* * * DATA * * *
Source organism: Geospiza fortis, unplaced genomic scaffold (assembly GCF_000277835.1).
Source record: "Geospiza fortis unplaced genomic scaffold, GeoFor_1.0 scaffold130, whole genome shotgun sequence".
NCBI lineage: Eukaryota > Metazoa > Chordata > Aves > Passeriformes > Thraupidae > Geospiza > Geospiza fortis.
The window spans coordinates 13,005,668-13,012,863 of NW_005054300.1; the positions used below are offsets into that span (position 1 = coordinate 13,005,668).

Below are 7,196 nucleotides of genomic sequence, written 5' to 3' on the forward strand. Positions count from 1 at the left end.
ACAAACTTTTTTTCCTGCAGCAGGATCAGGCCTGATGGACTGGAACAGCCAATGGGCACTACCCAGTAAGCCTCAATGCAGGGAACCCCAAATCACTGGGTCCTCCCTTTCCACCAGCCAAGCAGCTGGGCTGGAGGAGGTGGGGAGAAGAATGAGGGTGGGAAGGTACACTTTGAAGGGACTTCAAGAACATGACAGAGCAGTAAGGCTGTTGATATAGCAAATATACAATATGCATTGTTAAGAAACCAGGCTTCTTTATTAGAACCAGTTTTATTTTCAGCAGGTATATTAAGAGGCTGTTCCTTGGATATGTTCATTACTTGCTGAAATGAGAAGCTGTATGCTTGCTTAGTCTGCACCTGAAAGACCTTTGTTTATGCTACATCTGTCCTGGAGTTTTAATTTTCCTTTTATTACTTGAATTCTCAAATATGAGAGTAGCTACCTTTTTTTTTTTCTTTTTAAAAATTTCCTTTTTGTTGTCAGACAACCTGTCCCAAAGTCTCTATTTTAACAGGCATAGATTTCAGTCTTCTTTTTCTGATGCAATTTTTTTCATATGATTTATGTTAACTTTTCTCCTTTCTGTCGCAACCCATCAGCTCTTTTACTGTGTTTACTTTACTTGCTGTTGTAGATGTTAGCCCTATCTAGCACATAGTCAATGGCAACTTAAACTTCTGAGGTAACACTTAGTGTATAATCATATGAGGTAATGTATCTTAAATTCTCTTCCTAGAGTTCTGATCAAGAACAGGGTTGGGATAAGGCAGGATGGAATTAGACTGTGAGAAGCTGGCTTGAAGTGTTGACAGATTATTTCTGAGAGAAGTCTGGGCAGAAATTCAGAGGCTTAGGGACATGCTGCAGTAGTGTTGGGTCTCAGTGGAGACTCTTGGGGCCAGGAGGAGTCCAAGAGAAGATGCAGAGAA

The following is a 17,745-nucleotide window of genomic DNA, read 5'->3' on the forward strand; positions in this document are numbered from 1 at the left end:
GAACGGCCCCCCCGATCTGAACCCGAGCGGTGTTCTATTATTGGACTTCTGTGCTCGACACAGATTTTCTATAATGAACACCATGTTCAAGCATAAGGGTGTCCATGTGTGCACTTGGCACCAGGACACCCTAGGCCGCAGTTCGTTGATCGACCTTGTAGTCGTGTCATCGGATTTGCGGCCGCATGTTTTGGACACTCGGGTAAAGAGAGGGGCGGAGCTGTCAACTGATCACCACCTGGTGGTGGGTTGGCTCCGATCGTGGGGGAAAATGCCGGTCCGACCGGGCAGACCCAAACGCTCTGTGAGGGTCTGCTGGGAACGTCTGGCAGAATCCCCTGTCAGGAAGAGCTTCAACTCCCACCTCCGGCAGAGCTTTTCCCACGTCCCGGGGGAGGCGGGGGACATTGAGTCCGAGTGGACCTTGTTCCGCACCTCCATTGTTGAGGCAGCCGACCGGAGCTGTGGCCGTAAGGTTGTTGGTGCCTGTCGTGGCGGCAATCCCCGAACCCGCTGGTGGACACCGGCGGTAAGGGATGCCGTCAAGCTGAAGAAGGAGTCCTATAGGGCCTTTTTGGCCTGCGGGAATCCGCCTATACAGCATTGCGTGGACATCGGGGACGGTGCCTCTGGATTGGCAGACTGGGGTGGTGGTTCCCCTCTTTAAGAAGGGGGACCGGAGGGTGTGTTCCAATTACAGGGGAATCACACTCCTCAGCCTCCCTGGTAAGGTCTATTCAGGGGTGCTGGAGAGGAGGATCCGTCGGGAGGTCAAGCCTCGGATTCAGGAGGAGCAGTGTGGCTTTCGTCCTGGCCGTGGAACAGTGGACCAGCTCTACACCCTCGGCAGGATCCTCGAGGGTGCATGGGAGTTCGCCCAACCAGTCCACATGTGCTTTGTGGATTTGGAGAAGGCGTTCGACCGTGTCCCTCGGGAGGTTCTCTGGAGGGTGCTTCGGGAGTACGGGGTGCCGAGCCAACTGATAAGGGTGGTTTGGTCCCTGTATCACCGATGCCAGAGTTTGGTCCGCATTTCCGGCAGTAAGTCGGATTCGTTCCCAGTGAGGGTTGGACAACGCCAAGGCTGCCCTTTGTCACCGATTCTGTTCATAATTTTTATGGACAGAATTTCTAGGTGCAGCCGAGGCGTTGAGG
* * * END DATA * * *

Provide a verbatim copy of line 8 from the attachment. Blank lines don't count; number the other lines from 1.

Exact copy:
GAACGGCCCCCCCGATCTGAACCCGAGCGGTGTTCTATTATTGGACTTCTGTGCTCGACACAGATTTTCTATAATGAACACCATGTTCAAGCATAAGGGTGTCCATGTGTGCACTTGGCACCAGGACACCCTAGGCCGCAGTTCGTTGATCGACCTTGTAGTCGTGTCATCGGATTTGCGGCCGCATGTTTTGGACACTCGGGTAAAGAGAGGGGCGGAGCTGTCAACTGATCACCACCTGGTGGTGGGTTGGCTCCGATCGTGGGGGAAAATGCCGGTCCGACCGGGCAGACCCAAACGCTCTGTGAGGGTCTGCTGGGAACGTCTGGCAGAATCCCCTGTCAGGAAGAGCTTCAACTCCCACCTCCGGCAGAGCTTTTCCCACGTCCCGGGGGAGGCGGGGGACATTGAGTCCGAGTGGACCTTGTTCCGCACCTCCATTGTTGAGGCAGCCGACCGGAGCTGTGGCCGTAAGGTTGTTGGTGCCTGTCGTGGCGGCAATCCCCGAACCCGCTGGTGGACACCGGCGGTAAGGGATGCCGTCAAGCTGAAGAAGGAGTCCTATAGGGCCTTTTTGGCCTGCGGGAATCCGCCTATACAGCATTGCGTGGACATCGGGGACGGTGCCTCTGGATTGGCAGACTGGGGTGGTGGTTCCCCTCTTTAAGAAGGGGGACCGGAGGGTGTGTTCCAATTACAGGGGAATCACACTCCTCAGCCTCCCTGGTAAGGTCTATTCAGGGGTGCTGGAGAGGAGGATCCGTCGGGAGGTCAAGCCTCGGATTCAGGAGGAGCAGTGTGGCTTTCGTCCTGGCCGTGGAACAGTGGACCAGCTCTACACCCTCGGCAGGATCCTCGAGGGTGCATGGGAGTTCGCCCAACCAGTCCACATGTGCTTTGTGGATTTGGAGAAGGCGTTCGACCGTGTCCCTCGGGAGGTTCTCTGGAGGGTGCTTCGGGAGTACGGGGTGCCGAGCCAACTGATAAGGGTGGTTTGGTCCCTGTATCACCGATGCCAGAGTTTGGTCCGCATTTCCGGCAGTAAGTCGGATTCGTTCCCAGTGAGGGTTGGACAACGCCAAGGCTGCCCTTTGTCACCGATTCTGTTCATAATTTTTATGGACAGAATTTCTAGGTGCAGCCGAGGCGTTGAGG